National Register of Historic Places in Alameda County
Overlooking Lake Merritt from a eucalyptus shaded lawn near the center of downtown Oakland, this Italianate residence was built by James Cameron for his wife Alice Marsh. Cameron was the grandson of the Reverend John Cameron of New Salem, Illinois, a friend of Abraham Lincoln. Alice was the only daughter of California pioneer Dr. John Marsh.
According to one observer, theirs was "an extravagant establishment....there were servants, a coachman, carriages, horses and harness mounted in silver."
In 1880, the Camerons sold the house to Josiah Stanford, farmer and brother of Leland Stanford, Sr. During the near quarter-century that it remained the Stanford residence, it was the scene of many brilliant social events. President Rutherford B. Hayes was entertained there.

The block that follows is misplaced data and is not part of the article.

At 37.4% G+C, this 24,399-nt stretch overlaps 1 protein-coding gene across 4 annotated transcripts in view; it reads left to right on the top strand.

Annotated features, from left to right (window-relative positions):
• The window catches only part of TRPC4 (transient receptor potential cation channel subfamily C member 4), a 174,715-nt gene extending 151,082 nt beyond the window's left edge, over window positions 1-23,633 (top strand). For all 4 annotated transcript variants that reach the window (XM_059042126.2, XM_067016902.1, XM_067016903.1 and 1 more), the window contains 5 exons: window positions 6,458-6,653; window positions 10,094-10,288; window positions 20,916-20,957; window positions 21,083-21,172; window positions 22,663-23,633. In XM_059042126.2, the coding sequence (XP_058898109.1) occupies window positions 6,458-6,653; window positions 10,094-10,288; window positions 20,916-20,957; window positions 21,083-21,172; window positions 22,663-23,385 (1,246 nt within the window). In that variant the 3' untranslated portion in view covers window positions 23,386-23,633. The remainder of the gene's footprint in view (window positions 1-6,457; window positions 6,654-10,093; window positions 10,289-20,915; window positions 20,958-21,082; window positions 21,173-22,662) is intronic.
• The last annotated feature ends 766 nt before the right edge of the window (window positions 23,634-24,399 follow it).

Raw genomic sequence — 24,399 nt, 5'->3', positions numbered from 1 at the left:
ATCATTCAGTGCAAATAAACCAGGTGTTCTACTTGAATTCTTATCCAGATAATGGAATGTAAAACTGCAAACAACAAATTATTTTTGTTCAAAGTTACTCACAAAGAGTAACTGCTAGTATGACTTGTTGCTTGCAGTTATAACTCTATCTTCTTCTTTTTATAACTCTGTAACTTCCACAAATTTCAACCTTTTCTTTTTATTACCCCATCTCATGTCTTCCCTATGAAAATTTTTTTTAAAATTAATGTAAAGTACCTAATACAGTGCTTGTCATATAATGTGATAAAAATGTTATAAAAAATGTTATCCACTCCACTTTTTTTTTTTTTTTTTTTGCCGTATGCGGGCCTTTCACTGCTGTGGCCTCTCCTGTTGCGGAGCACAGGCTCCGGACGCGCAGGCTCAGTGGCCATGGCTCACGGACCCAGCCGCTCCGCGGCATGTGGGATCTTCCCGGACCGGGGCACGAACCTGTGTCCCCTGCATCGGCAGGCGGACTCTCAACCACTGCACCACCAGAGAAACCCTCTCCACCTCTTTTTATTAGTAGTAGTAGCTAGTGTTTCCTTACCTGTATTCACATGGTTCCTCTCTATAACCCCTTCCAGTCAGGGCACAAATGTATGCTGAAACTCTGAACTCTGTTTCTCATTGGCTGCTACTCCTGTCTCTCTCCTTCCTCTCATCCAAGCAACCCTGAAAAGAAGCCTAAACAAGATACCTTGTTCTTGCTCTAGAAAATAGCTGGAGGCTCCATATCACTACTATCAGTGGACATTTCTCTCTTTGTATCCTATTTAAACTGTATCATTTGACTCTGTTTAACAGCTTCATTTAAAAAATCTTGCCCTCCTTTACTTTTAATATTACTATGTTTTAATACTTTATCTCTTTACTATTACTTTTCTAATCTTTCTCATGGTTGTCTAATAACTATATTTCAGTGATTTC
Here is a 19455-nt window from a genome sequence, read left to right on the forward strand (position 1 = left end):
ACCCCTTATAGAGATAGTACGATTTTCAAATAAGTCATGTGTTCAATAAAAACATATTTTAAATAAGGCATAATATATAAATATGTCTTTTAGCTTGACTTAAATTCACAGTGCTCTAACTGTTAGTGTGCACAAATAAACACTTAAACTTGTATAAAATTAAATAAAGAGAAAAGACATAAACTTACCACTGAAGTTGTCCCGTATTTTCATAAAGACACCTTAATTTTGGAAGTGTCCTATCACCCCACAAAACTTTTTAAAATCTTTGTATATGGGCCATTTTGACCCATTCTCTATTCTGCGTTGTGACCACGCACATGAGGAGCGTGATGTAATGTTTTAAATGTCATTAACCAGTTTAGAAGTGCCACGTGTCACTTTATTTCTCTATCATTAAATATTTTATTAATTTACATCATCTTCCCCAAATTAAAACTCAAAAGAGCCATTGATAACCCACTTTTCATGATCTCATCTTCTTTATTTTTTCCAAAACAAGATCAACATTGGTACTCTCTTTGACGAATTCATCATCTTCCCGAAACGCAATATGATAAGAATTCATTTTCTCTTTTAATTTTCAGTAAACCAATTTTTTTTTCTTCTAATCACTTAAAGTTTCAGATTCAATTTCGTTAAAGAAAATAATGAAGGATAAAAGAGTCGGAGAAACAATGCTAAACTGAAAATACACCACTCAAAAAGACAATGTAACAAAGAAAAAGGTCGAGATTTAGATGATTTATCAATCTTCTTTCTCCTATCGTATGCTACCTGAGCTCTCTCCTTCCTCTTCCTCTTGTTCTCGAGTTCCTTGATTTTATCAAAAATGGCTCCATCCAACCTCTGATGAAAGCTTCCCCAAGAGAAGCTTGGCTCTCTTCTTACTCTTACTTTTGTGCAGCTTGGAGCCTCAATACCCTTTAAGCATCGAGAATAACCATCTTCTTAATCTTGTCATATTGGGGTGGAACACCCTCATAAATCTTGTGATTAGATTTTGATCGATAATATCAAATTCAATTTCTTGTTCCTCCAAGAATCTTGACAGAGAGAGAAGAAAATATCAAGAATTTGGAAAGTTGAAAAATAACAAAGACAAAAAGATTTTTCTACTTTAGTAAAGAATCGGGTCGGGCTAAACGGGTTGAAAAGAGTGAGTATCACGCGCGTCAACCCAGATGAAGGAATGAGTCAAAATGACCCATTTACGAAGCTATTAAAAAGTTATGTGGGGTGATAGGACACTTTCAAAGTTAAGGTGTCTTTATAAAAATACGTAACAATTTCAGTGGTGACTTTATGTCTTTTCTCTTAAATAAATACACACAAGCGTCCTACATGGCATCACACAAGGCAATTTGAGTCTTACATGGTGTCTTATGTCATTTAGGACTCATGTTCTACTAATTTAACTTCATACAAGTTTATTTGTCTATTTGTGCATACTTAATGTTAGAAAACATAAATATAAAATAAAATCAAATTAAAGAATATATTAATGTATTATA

In 1907, the property was purchased by the City of Oakland for use as a civic museum. The new Oakland Public Museum hired Charles P. Wilcomb, former Curator of the Golden Gate Park Museum in San Francisco. Wilcomb filled fourteen rooms with more than 12,000 ornithological, anthropological and ethnographic objects.
The Oakland Public Museum closed shortly before the nearby Oakland Museum of California opened in 1967.
The Cameron-Stanford House Preservation Association raised funds to save the building from demolition. The building was reopened to the public in May 1978 and has remained a teaching institution and a venue for private events.
Source: Adapted from the NRHP nomination submitted in 1972 and the Cameron-Stanford House website.